Mounting stress, job losses, school closures, isolation and other factors have all compounded to raise the risk of child abuse and neglect amid the COVID-19 pandemic, according to the Centers for Disease Control and Prevention (CDC).
Earlier this spring, the medical community sounded the alarm that significantly fewer people were seeking emergency care for any cause, likely over fears of catching coronavirus infection.
In a report released Friday, the federal health agency said visits to the emergency department (ED) for reasons related to child abuse and neglect plummeted by 53% in early 2020 over the same period in 2019. The CDC said this mirrors an even greater dropoff in all ED visits among younger patients at around 71%-72%.
However, related hospitalizations significantly increased.
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“Despite the ongoing pandemic, caregivers were more likely to take children to EDs for evaluation of complaints related to child abuse and neglect relative to other chief complaints. This pattern might reflect decreased health care–seeking for other medical complaints or a need to seek medical care because of persistence or worsening of child abuse and neglect,” reads the report.
Therefore, the CDC cited a “shift” in care-seeking patterns amid the pandemic, and the severity of child abuse-related injuries was just as severe, if not more so.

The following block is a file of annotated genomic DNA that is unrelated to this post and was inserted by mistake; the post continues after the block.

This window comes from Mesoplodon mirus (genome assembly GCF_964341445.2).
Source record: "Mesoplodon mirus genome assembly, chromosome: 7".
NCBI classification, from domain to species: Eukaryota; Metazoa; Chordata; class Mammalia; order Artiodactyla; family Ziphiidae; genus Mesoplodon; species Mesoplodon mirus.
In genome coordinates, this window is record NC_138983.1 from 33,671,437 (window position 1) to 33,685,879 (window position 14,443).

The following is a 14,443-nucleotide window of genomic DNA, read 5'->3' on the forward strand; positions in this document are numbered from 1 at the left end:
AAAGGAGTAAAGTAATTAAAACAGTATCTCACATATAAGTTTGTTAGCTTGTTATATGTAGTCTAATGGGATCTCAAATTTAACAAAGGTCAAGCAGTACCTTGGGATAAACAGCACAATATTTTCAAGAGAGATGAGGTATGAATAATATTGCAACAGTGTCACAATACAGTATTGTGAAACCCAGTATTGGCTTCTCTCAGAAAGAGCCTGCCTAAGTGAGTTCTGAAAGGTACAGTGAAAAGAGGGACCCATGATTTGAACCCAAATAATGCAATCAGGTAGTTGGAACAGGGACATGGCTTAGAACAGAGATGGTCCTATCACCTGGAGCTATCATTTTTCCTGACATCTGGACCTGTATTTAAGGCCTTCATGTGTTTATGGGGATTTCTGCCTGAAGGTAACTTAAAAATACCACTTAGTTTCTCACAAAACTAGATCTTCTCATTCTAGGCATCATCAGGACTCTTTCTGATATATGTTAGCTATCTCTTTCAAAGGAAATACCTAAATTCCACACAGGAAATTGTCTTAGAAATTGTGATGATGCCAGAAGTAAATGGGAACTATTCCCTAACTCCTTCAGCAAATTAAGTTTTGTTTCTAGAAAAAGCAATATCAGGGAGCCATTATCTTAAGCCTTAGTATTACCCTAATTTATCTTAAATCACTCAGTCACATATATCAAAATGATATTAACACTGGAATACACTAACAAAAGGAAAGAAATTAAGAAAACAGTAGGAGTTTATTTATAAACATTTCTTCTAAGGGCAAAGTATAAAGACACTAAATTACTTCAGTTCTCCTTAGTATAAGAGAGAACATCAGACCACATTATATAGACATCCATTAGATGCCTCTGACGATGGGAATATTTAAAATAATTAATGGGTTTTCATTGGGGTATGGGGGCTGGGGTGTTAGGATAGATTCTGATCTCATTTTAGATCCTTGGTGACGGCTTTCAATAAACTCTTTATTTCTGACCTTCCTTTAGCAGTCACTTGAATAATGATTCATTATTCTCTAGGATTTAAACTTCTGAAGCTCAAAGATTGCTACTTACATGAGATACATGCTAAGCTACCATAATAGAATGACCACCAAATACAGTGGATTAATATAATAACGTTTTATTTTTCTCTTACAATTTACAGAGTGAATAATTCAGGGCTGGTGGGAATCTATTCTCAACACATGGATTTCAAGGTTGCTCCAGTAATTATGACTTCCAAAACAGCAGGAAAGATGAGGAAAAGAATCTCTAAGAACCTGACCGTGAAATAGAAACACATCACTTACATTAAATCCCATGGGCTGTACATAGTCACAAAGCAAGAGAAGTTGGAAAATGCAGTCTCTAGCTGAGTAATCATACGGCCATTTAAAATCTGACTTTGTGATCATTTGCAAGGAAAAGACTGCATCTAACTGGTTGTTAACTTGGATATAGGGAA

“Child abuse is preventable; implementation of strategies including strengthening household economic supports and creating family-friendly work policies can reduce stress during difficult times and increase children’s opportunities to thrive in safe, stable, and nurturing relationships and environments,” the report continues.
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Also, kids’ less frequent in-person contact with teachers, social workers and doctors amid the pandemic translated up to a 70% nationwide drop in reporting abuse and neglect to child protection agencies.
The CDC analyzed data from the National Syndromic Surveillance Program (NSSP) from Jan. 6, 2019, to Sept. 6, 2020.
Visits to the emergency room for child abuse and neglect began to drop during the same week the country declared the pandemic in mid-March, the agency said. Charts show the number of weekly ED visits dropped from around 1,000 to 400 in the weeks shortly preceding and following the declaration of the pandemic. The figures have since risen, and in the most recent weeks with available data, weekly ED visits exceeded 800.
Child abuse and neglect can harm kids’ physical and mental health in the short-term and over the long-term, the CDC said, calling for more research to better understand the COVID-19 pandemic’s effects on abuse and neglect.
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